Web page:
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Greying Incumbants Take Aim At Challengers In Polls Across Africa

8/1/2013, 10:45 a.m.

July 30 (GIN) – Ruling parties in Togo, Zimbabwe, Mali and Guinea Bissau are looking to take one more bite out of the apple and snatch one more electoral victory, deflating hopes by opposition parties to bring new faces and fresh ideas to the top offices.

Early returns in Togo and Mali have some crying foul. “It’s a sham amid massive corruption and proven fraud,” declared Agbéyomé Kodjo, a former prime minister of the West African nation of Togo, whose party Togo Solidarity (OBUTS) joined with Let’s Save Togo for the elections.

Early results show Togo’s ruling party of Faure Gnassingbé winning two-thirds of parliamentary seats, allowing the president’s family to continue its 46-year grip on power.

Gnassingbé’s father, Gnassingbé Eyadéma, came to power through a coup in 1967 and ruled for 38 years until his death in 2005, when his son was installed by the military.

Gnassingbé’s party will now control 62 of 91 seats, up from 50 of 81 seats. Observers from the African Union and West African bloc ECOWAS have said that the elections were held in acceptable conditions.

Zimbabwe voted on July 31, Malians voted July 28, and Guinea Bissau is due in November.

Challengers to the firmly entrenched leaders appear to face insurmountable odds. The seemingly unbeatable so-called “Presidents for Life” include Ugandan President Yoweri Museveni (25 years), Paul Biya of Cameroon (29 years), Robert Mugabe of Zimbabwe (31 years), José Eduardo dos Santos of Angola (32 years) and Teodoro Obiang Nguema Mbasogo of Equatorial Guinea (nearly 32 years).

Meanwhile, hundreds of comments crowded the website MyContinent.co on the “Presidents for Life” topic. Jackson of Uganda, speaking of the aging leaders, wrote: “Their overstay has affected our development. They are only after empowering their friends and families; the rest is history.”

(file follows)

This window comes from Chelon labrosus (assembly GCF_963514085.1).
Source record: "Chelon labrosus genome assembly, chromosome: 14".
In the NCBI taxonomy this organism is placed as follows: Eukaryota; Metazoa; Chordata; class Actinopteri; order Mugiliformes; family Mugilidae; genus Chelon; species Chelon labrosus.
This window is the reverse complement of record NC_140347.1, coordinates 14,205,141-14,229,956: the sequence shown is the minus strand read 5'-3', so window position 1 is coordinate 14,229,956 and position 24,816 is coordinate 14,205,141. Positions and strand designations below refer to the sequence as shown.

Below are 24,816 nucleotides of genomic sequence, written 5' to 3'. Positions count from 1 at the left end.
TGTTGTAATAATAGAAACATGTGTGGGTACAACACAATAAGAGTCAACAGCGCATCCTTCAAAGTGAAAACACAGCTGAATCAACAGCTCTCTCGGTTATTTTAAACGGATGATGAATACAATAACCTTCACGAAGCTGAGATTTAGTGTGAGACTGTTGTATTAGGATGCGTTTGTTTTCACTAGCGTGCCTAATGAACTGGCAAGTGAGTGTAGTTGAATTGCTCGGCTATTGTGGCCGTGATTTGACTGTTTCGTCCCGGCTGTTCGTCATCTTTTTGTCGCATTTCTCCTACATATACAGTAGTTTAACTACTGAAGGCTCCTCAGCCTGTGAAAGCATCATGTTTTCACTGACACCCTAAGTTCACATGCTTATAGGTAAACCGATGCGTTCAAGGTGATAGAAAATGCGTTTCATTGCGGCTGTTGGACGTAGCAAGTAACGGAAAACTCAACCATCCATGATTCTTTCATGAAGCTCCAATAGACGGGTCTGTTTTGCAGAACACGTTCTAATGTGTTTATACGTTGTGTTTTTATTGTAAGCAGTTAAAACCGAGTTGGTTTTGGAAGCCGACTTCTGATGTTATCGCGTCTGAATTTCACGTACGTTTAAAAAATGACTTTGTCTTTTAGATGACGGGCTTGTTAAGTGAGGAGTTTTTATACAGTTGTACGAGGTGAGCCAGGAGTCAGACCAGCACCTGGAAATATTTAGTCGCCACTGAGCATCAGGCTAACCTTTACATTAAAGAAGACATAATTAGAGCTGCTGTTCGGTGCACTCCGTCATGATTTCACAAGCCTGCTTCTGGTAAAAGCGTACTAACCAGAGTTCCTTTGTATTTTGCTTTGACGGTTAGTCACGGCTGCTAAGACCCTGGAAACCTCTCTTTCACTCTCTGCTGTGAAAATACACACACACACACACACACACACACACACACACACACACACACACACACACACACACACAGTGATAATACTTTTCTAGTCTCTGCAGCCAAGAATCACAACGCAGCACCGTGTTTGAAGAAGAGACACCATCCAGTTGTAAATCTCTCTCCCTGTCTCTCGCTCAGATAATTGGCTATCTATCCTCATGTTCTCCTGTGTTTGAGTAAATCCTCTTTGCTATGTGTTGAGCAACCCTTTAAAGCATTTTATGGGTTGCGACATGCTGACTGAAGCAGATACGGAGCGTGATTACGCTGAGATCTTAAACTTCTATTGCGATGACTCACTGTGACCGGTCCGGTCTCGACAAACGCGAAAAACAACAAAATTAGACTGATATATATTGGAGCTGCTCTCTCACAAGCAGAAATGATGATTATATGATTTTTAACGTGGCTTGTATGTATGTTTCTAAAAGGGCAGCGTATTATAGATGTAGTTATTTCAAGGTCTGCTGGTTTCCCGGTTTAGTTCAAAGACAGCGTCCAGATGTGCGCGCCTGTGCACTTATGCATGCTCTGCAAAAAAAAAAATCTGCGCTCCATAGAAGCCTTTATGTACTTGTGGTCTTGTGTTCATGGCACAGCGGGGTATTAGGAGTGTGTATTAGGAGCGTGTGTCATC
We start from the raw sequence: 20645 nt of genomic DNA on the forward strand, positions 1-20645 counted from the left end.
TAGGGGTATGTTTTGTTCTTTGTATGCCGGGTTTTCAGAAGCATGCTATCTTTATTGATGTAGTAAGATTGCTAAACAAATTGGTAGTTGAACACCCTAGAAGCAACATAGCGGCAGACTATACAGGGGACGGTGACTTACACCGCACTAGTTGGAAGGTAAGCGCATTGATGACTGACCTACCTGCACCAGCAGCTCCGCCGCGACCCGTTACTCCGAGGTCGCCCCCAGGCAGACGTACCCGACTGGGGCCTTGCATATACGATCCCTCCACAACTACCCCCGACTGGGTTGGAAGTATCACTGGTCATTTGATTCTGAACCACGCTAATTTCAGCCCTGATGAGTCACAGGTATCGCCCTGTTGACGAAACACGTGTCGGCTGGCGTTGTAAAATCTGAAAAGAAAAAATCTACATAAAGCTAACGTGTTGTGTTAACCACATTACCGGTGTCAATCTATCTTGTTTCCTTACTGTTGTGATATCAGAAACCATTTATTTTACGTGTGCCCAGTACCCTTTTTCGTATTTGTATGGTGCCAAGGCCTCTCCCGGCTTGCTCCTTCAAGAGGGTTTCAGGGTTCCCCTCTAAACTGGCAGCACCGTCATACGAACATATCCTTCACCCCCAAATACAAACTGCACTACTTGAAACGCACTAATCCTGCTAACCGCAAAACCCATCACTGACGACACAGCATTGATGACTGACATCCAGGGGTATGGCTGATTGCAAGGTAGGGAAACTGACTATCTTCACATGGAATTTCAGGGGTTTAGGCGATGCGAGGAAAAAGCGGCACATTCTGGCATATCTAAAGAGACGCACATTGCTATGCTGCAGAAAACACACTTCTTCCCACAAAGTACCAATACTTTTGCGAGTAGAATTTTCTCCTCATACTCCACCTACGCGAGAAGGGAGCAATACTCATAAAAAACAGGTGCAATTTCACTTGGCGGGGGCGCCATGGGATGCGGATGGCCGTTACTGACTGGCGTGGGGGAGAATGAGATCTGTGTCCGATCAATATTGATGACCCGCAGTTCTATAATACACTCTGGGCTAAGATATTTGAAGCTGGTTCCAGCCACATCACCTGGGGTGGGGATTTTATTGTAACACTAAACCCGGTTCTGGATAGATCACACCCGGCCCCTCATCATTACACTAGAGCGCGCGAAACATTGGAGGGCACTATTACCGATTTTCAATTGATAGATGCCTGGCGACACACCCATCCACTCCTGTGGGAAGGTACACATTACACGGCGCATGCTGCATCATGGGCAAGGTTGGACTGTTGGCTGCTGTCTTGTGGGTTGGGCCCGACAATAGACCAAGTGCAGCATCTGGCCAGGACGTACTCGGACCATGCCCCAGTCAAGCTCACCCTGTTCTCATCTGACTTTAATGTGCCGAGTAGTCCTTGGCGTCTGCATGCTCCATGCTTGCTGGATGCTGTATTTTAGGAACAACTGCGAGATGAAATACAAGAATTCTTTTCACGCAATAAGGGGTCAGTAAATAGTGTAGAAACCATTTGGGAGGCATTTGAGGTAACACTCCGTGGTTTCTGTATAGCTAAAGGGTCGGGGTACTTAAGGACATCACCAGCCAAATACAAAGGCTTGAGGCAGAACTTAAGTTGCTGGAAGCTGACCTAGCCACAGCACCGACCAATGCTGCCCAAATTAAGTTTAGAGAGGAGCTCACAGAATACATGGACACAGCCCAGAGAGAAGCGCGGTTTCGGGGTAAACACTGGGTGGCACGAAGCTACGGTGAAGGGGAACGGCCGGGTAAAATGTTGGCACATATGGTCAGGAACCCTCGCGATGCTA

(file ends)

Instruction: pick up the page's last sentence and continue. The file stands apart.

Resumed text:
Nana Debrah Bekoe Isaac of Ghana said, “How can some people be [such gluttons for power]? Staying in power for over two decades is too bad. African leaders should change.”

REPORT OF BILLION-DOLLAR LOSS TO OIL FRAUD DIMS OIL WEALTH DREAMS

July 30 (GIN) – Nigeria lost billions of dollars in oil and gas revenue over a two-year period as the nation suffered from crumbling infrastructure, polluted lakes and rivers, joblessness and a growing insurgency now operating nationwide. A damning auditor’s report of fraud, mismanagement and corruption comes as neighbor countries Uganda and Ghana are becoming oil giants themselves.

The amount of potential oil revenues lost to oil theft from 2009-2011 is estimated at approximately $10.9 billion, according to the Nigeria Extractive Industries Transparency Initiative (NEITI).

“Over 136 million barrels were lost to crude oil theft and sabotage,” said Ledum Mitee, a former activist with the Movement for the Survival of the Ogoni People. Mitee heads the National Stakeholders Working Group for the NEITI, an appointment approved by Nigerian President Goodluck Jonathan.

In addition to oil theft and pipeline vandalism, the audit blamed a poorly defined pricing methodology, a dilapidated refining sector and excessive fuel subsidy for significantly reducing government revenue from the oil sector.

While the country pumped more oil, noted the report, there was no measurable improvement in the standard of living of the people, particularly the ever-expanding population of the poor.

Anthony Ebipade, a former fighter in the Niger Delta, observed: “Since our people’s livelihoods have been destroyed through oil spillage and gas flaring, coupled with the poor quality of human potential owing to poor education, the easiest option is illegal business such as oil bunkering.”

Nnimmo Bassey of the Mother Earth Foundation added: “As we see clearly, neither farming nor fishing thrives in polluted and severely degraded places like the Niger Delta. This entrenches unemployment, poverty and disease.”

Writing from Uganda, journalist Byaruhanga Chris of New Vision asked when Uganda would take similar measures with its new oil income.

“So what’s the delay? Why has Uganda been slow to prioritize an already tried and tested transparency tool, especially now that the country is facing some of the biggest corruption scandals of its time? Why can’t we, the citizens, be told how money is exchanging hands in the oil and gas sector?”